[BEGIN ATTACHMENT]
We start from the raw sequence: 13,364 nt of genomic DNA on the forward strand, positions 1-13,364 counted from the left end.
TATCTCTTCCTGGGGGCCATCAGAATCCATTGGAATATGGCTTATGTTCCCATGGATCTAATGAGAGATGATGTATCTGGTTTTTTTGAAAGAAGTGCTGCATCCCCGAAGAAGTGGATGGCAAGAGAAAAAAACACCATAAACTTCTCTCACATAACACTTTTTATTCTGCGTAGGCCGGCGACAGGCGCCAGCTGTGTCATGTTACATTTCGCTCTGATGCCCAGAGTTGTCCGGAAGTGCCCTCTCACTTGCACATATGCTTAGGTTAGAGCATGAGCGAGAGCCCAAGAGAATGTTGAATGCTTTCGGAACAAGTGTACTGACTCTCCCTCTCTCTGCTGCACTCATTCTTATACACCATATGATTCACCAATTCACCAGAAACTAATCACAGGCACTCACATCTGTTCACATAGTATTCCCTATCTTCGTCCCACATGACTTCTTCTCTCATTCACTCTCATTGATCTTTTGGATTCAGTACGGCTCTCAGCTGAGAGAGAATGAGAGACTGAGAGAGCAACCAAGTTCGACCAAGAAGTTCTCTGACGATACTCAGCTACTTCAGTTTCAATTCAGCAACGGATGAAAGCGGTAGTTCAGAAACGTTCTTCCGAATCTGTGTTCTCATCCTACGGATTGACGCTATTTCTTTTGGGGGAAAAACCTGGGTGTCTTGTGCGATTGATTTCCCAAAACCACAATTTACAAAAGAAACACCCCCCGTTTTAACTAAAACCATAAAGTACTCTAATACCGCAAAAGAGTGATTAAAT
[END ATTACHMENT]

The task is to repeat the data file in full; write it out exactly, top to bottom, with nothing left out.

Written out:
We start from the raw sequence: 13,364 nt of genomic DNA on the forward strand, positions 1-13,364 counted from the left end.
TATCTCTTCCTGGGGGCCATCAGAATCCATTGGAATATGGCTTATGTTCCCATGGATCTAATGAGAGATGATGTATCTGGTTTTTTTGAAAGAAGTGCTGCATCCCCGAAGAAGTGGATGGCAAGAGAAAAAAACACCATAAACTTCTCTCACATAACACTTTTTATTCTGCGTAGGCCGGCGACAGGCGCCAGCTGTGTCATGTTACATTTCGCTCTGATGCCCAGAGTTGTCCGGAAGTGCCCTCTCACTTGCACATATGCTTAGGTTAGAGCATGAGCGAGAGCCCAAGAGAATGTTGAATGCTTTCGGAACAAGTGTACTGACTCTCCCTCTCTCTGCTGCACTCATTCTTATACACCATATGATTCACCAATTCACCAGAAACTAATCACAGGCACTCACATCTGTTCACATAGTATTCCCTATCTTCGTCCCACATGACTTCTTCTCTCATTCACTCTCATTGATCTTTTGGATTCAGTACGGCTCTCAGCTGAGAGAGAATGAGAGACTGAGAGAGCAACCAAGTTCGACCAAGAAGTTCTCTGACGATACTCAGCTACTTCAGTTTCAATTCAGCAACGGATGAAAGCGGTAGTTCAGAAACGTTCTTCCGAATCTGTGTTCTCATCCTACGGATTGACGCTATTTCTTTTGGGGGAAAAACCTGGGTGTCTTGTGCGATTGATTTCCCAAAACCACAATTTACAAAAGAAACACCCCCCGTTTTAACTAAAACCATAAAGTACTCTAATACCGCAAAAGAGTGATTAAAT